Data is scattered throughout the enterprise on personal computers, e-mail folders, Web servers, thumb drives, compact discs, content management solutions, databases, and file servers. It is very difficult and time consuming to locate previously authored documents, and employees waste time and money finding the correct resources. Frequently, the IT department must get involved to locate, copy, or authorize access to data. There have been issues with hardware failures preventing access to data. Management would also like data owners to authorize user access to content, ensuring that users access content on a need-to-know basis.
Objectives should show value specific to solving your business, functional, and security problems, but they should not include details for development and implementation. From your problem statement, you clearly define the objectives:
Objective 1 Consolidate as much information as possible to a central location and lower the total cost of ownership.
Objective 2 Install an indexing capability for searching all content that is centrally and remotely located.
Objective 3 Create a way to share ideas and information within a team while allowing and promoting interaction between teams. This information should be indexed, searched, and consumed by an audience defined by the data owner.
Objective 4 Implement a highly available solution.
This section outlines a few of the design considerations you need to take into account early in the design life cycle so that you can accurately define your objectives and requirements.
As you work through your design, keep in mind how you will administer all the different pieces. Many organizations are geographically dispersed or departmentally separated, and a well-thought-out administrative model is important to success. If you are planning a multifarm SharePoint Server 2007 topology, it can be difficult maintaining a secure and consistent implementation.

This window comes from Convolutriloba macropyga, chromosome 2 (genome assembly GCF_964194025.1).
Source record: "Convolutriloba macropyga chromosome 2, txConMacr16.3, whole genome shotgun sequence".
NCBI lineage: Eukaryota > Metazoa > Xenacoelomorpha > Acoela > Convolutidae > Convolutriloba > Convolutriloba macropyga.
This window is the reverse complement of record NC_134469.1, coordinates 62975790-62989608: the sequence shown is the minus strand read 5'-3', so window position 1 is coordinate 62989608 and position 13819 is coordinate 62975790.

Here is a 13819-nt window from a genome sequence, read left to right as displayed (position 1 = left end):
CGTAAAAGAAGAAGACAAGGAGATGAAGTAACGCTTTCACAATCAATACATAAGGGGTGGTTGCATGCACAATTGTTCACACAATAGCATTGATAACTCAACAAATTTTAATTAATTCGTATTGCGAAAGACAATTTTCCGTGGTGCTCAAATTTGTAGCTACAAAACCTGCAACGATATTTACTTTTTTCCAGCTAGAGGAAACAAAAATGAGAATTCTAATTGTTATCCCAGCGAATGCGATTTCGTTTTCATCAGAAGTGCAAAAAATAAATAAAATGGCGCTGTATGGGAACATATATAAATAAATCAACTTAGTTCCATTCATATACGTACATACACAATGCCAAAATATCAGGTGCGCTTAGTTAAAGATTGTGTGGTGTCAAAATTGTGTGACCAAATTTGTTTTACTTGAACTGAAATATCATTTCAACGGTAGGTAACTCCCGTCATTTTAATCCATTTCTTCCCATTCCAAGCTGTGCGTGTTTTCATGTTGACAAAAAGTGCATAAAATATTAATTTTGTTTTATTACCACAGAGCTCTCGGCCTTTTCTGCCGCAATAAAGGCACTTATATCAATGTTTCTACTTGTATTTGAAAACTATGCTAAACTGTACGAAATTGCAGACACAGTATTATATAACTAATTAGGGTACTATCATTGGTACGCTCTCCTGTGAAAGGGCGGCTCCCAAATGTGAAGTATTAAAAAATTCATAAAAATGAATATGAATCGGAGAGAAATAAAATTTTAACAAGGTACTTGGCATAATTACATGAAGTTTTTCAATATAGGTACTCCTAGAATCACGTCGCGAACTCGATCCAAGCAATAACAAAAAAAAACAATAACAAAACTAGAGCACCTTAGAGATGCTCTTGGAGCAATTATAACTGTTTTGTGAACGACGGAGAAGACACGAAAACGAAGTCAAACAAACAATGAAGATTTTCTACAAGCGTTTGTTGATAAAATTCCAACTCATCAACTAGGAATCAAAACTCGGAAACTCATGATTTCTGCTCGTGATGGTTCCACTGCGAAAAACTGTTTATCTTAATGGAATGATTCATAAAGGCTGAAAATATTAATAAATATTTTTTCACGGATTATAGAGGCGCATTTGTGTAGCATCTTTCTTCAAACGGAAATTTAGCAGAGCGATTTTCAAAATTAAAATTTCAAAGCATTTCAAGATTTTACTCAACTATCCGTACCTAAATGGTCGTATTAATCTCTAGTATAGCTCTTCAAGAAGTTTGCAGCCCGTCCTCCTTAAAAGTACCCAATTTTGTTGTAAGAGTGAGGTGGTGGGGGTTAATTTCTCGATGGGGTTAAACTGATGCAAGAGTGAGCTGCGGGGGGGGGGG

Multifarm installations should have an enterprise administrator with administrative access and control over all farms. An enterprise administrator is responsible for the overall architecture including security, deployment, and customization of all SharePoint installations. In this model, day-to-day administration is carried out by administrators dedicated to their individual SharePoint Server 2007 server farm.
If your organization has a centralized IT department, you might need to plan for remote server administration. For example, you may need to open certain firewall ports in order to be able to access Central Administration from anywhere on your network.
If you have distributed IT support for your infrastructure, you might want to create groups by division or geographic location, following your Active Directory organizational unit (OU) design, to manage your SharePoint Server 2007 server farms.
When designing your SharePoint Server 2007 installation or upgrade, create a detailed spreadsheet defining what your costs will be. Here are a few items to get you started:
Legacy hardware Will your current hardware support the additional load placed on it during and after the upgrade? SharePoint Server 2007 will inevitably increase the hardware usage of existing servers.